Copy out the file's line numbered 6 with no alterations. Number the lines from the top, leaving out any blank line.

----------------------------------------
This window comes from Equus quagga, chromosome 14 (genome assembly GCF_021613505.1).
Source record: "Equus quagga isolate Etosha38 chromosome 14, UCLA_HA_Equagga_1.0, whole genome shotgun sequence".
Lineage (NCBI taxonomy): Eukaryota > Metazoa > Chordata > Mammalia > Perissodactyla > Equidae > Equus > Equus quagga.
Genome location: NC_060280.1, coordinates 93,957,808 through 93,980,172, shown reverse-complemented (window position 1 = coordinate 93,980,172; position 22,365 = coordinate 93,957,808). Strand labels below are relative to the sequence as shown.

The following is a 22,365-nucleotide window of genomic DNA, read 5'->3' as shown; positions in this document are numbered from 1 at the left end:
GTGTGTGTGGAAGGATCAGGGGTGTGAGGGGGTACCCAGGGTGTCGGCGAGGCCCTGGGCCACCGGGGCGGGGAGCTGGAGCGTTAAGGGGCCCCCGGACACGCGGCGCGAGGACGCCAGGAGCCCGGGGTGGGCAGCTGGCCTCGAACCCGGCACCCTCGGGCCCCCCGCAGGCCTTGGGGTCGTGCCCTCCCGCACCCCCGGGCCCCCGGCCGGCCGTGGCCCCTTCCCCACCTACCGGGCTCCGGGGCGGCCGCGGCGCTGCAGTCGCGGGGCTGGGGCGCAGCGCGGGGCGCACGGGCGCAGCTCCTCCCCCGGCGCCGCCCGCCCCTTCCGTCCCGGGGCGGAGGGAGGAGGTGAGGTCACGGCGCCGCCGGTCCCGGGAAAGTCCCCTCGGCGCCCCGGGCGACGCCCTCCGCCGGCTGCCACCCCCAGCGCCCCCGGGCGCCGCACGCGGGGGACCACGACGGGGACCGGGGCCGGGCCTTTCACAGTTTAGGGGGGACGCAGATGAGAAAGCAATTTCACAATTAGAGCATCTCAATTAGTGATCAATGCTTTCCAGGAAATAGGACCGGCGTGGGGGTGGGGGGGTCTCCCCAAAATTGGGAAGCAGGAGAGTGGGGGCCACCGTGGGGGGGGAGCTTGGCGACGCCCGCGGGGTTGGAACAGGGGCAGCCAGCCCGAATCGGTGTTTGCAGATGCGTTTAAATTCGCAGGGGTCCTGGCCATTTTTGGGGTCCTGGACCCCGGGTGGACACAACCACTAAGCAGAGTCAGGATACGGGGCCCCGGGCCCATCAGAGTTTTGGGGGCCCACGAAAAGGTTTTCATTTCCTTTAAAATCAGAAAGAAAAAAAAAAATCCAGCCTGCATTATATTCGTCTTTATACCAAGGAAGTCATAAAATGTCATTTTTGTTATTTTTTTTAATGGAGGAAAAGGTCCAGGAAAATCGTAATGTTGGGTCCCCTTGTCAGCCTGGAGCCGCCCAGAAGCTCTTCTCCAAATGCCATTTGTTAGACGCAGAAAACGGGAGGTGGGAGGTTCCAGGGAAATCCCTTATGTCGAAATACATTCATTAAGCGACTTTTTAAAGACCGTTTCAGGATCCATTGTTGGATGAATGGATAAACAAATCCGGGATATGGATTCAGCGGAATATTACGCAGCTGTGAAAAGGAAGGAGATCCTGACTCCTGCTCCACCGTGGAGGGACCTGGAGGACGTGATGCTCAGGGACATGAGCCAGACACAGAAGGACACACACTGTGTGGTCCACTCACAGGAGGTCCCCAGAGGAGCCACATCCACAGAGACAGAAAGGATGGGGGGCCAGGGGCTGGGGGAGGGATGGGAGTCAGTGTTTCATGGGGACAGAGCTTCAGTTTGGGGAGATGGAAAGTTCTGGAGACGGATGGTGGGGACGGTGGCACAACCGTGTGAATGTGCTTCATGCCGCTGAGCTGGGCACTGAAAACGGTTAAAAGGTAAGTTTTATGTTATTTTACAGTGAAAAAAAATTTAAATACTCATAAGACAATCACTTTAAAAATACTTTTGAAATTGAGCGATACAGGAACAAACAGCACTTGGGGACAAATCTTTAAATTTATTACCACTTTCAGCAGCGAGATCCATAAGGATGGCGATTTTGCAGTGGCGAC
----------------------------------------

GTGTGTGTGGAAGGATCAGGGGTGTGAGGGGGTACCCAGGGTGTCGGCGAGGCCCTGGGCCACCGGGGCGGGGAGCTGGAGCGTTAAGGGGCCCCCGGACACGCGGCGCGAGGACGCCAGGAGCCCGGGGTGGGCAGCTGGCCTCGAACCCGGCACCCTCGGGCCCCCCGCAGGCCTTGGGGTCGTGCCCTCCCGCACCCCCGGGCCCCCGGCCGGCCGTGGCCCCTTCCCCACCTACCGGGCTCCGGGGCGGCCGCGGCGCTGCAGTCGCGGGGCTGGGGCGCAGCGCGGGGCGCACGGGCGCAGCTCCTCCCCCGGCGCCGCCCGCCCCTTCCGTCCCGGGGCGGAGGGAGGAGGTGAGGTCACGGCGCCGCCGGTCCCGGGAAAGTCCCCTCGGCGCCCCGGGCGACGCCCTCCGCCGGCTGCCACCCCCAGCGCCCCCGGGCGCCGCACGCGGGGGACCACGACGGGGACCGGGGCCGGGCCTTTCACAGTTTAGGGGGGACGCAGATGAGAAAGCAATTTCACAATTAGAGCATCTCAATTAGTGATCAATGCTTTCCAGGAAATAGGACCGGCGTGGGGGTGGGGGGGTCTCCCCAAAATTGGGAAGCAGGAGAGTGGGGGCCACCGTGGGGGGGGAGCTTGGCGACGCCCGCGGGGTTGGAACAGGGGCAGCCAGCCCGAATCGGTGTTTGCAGATGCGTTTAAATTCGCAGGGGTCCTGGCCATTTTTGGGGTCCTGGACCCCGGGTGGACACAACCACTAAGCAGAGTCAGGATACGGGGCCCCGGGCCCATCAGAGTTTTGGGGGCCCACGAAAAGGTTTTCATTTCCTTTAAAATCAGAAAGAAAAAAAAAAATCCAGCCTGCATTATATTCGTCTTTATACCAAGGAAGTCATAAAATGTCATTTTTGTTATTTTTTTTAATGGAGGAAAAGGTCCAGGAAAATCGTAATGTTGGGTCCCCTTGTCAGCCTGGAGCCGCCCAGAAGCTCTTCTCCAAATGCCATTTGTTAGACGCAGAAAACGGGAGGTGGGAGGTTCCAGGGAAATCCCTTATGTCGAAATACATTCATTAAGCGACTTTTTAAAGACCGTTTCAGGATCCATTGTTGGATGAATGGATAAACAAATCCGGGATATGGATTCAGCGGAATATTACGCAGCTGTGAAAAGGAAGGAGATCCTGACTCCTGCTCCACCGTGGAGGGACCTGGAGGACGTGATGCTCAGGGACATGAGCCAGACACAGAAGGACACACACTGTGTGGTCCACTCACAGGAGGTCCCCAGAGGAGCCACATCCACAGAGACAGAAAGGATGGGGGGCCAGGGGCTGGGGGAGGGATGGGAGTCAGTGTTTCATGGGGACAGAGCTTCAGTTTGGGGAGATGGAAAGTTCTGGAGACGGATGGTGGGGACGGTGGCACAACCGTGTGAATGTGCTTCATGCCGCTGAGCTGGGCACTGAAAACGGTTAAAAGGTAAGTTTTATGTTATTTTACAGTGAAAAAAAATTTAAATACTCATAAGACAATCACTTTAAAAATACTTTTGAAATTGAGCGATACAGGAACAAACAGCACTTGGGGACAAATCTTTAAATTTATTACCACTTTCAGCAGCGAGATCCATAAGGATGGCGATTTTGCAGTGGCGAC